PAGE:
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When you have a black eye

Updated: Oct 24, 2019

As I have started this process of marketing myself, I have become increasingly aware of my lack of appropriate headshots. My selfie skills are embarrassing, and most of the photos I have of myself are with my kids. As they should be, I tell myself...yet I am ultimately left with no great photos for my website/marketing materials. Since Scott just recently acquired a new camera with his birthday money, I decided to ask him to take a few (hopefully good) shots of me last Sunday. The Saturday prior, however, we played in an amazing ultimate frisbee tournament where I made a sweet defensive play, resulting in broken sunglasses and a black eye. A really black eye.

While I considered Scott's suggestion of doing purple cat-eye makeup on the other eye, it was painful and swollen, and we decided to put it off. So many things in life are like this! How often do we make plans - good plans, great plans even - only to have them thwarted by a black eye? Now, I realize that my need to get a good headshot is completely piddly compared to real life problems, but I was grateful for the reminder that my plans don't have to go as planned.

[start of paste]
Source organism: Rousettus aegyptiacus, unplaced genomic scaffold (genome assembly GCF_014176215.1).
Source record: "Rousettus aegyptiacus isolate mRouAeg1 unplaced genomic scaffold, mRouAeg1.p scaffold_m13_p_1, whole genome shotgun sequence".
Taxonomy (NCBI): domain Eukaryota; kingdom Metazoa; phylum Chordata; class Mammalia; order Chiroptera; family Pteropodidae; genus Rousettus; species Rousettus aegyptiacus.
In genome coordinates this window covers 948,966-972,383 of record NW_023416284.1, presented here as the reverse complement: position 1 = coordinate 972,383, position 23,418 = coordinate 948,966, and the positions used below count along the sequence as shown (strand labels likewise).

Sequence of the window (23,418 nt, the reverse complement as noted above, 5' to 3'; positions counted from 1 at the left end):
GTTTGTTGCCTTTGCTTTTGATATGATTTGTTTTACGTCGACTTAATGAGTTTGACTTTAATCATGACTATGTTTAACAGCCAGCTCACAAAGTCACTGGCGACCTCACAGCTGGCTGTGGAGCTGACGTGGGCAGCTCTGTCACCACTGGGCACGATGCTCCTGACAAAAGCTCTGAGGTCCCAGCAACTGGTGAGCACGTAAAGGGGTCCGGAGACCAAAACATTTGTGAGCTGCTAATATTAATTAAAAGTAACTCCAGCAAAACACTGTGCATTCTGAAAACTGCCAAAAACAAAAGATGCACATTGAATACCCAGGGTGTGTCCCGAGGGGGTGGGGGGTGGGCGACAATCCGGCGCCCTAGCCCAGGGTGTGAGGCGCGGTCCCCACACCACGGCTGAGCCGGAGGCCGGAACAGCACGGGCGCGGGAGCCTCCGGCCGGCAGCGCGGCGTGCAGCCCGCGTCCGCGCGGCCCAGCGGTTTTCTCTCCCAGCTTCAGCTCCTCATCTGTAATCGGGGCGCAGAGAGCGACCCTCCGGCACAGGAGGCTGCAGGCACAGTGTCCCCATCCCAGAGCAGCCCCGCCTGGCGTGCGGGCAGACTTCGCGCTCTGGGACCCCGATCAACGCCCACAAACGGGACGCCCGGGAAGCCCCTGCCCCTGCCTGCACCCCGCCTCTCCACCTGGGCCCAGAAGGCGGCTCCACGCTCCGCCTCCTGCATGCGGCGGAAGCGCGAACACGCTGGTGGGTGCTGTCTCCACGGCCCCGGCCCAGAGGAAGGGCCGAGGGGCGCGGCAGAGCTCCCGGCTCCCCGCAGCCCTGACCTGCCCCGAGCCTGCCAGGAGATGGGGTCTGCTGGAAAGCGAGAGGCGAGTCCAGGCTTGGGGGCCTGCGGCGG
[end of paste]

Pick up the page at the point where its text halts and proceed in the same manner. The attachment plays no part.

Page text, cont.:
This is something I tell my kids all the time. I see them struggle, I see their frustration when their plans don't work out, I see them hurt. I can see how black eyes work in their favor, even when they can't. How much easier would it be if they trusted me all the time? If they allowed me to guide them through difficult things, believing that I truly have their best interest at heart? **Sidenote: I'm actually really glad they get to make their own choices...waaaay too much pressure.

I believe that God has a plan for each of us and it's sometimes really difficult to understand how that plan makes sense. We just want to get our headshots, dang it! But God is concerned with us becoming the best we can be. He loves us enough to allow our plans to get messed up, just so we can build something better. I love this quote from Elder Bednar's address:

"Many of the lessons we are to learn in mortality can be received only through the things we experience and sometimes suffer. And God expects and trusts us to face temporary mortal adversity with His help so we can learn what we need to learn and ultimately become what we are to become in eternity."

If you have a black eye this week, I promise it will heal. You will be a better version of yourself because of those messed up plans.

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